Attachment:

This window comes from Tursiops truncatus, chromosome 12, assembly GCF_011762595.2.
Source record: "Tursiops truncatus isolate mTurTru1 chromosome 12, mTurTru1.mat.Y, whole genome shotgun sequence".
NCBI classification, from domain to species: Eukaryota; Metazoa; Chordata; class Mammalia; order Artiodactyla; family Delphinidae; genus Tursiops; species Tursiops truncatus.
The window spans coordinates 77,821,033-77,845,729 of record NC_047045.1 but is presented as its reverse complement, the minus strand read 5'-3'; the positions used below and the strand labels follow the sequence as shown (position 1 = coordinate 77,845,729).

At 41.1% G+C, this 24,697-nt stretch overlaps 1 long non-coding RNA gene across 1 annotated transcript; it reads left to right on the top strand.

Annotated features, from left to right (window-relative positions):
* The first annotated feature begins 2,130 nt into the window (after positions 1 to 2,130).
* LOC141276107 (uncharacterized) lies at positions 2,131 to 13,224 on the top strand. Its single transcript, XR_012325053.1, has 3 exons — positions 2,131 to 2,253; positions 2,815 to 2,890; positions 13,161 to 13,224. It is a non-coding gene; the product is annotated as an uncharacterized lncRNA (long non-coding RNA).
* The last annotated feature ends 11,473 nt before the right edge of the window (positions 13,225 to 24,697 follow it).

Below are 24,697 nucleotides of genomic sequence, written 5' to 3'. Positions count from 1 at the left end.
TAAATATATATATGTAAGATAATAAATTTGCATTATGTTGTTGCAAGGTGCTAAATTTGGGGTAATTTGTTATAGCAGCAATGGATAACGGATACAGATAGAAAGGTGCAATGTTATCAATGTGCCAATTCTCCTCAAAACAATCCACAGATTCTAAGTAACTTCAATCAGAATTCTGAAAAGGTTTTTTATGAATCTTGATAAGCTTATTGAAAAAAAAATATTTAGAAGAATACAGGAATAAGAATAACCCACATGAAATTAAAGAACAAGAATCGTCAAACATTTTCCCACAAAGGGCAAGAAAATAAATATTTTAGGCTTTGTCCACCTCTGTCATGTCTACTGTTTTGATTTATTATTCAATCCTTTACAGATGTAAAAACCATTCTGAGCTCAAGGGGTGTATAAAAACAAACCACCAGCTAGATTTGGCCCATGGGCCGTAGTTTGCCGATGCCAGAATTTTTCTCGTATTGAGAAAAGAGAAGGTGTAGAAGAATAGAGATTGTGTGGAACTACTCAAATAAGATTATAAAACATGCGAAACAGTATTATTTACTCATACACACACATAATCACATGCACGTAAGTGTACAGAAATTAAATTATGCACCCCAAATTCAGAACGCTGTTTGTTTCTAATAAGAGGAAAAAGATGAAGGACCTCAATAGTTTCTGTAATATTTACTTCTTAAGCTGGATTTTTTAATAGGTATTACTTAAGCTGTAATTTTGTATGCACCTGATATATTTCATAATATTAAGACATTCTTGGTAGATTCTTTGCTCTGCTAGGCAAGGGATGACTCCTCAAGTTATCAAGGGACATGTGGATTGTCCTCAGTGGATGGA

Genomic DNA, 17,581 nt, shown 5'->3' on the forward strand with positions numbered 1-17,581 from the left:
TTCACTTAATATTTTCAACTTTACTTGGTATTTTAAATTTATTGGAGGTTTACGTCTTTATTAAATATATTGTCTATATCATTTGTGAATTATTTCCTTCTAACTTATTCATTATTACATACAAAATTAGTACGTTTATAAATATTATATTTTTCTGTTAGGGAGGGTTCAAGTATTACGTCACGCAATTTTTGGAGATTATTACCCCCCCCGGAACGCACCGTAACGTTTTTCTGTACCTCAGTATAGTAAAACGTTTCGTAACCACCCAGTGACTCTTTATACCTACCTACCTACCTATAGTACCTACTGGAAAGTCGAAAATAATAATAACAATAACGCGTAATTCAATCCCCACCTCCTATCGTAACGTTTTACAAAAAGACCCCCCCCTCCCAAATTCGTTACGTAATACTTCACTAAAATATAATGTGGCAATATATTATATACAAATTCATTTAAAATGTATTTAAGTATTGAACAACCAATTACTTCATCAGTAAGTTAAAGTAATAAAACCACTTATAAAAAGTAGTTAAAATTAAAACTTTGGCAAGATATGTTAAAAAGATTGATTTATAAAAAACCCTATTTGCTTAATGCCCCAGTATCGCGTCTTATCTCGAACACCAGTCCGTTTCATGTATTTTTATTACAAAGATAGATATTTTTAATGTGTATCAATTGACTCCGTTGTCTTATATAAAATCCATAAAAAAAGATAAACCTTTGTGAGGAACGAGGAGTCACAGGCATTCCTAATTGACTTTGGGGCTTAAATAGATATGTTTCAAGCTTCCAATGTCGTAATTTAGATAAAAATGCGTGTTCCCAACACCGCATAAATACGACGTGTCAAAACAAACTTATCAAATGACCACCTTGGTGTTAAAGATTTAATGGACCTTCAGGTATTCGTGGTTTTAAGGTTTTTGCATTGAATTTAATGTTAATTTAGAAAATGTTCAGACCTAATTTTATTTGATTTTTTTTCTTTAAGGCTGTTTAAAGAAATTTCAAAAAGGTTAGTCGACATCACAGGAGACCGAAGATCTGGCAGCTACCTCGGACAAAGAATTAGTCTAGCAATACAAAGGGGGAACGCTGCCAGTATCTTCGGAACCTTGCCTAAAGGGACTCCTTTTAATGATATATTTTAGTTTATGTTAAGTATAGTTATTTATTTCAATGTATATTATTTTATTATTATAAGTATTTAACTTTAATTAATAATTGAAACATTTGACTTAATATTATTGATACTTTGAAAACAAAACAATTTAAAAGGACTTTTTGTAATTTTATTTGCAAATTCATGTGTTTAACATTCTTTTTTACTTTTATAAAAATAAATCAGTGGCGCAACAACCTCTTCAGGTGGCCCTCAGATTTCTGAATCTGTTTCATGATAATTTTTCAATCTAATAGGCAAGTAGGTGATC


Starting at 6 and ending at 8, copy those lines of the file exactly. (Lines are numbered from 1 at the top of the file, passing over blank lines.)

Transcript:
Annotated features, from left to right (window-relative positions):
* The first annotated feature begins 2,130 nt into the window (after positions 1 to 2,130).
* LOC141276107 (uncharacterized) lies at positions 2,131 to 13,224 on the top strand. Its single transcript, XR_012325053.1, has 3 exons — positions 2,131 to 2,253; positions 2,815 to 2,890; positions 13,161 to 13,224. It is a non-coding gene; the product is annotated as an uncharacterized lncRNA (long non-coding RNA).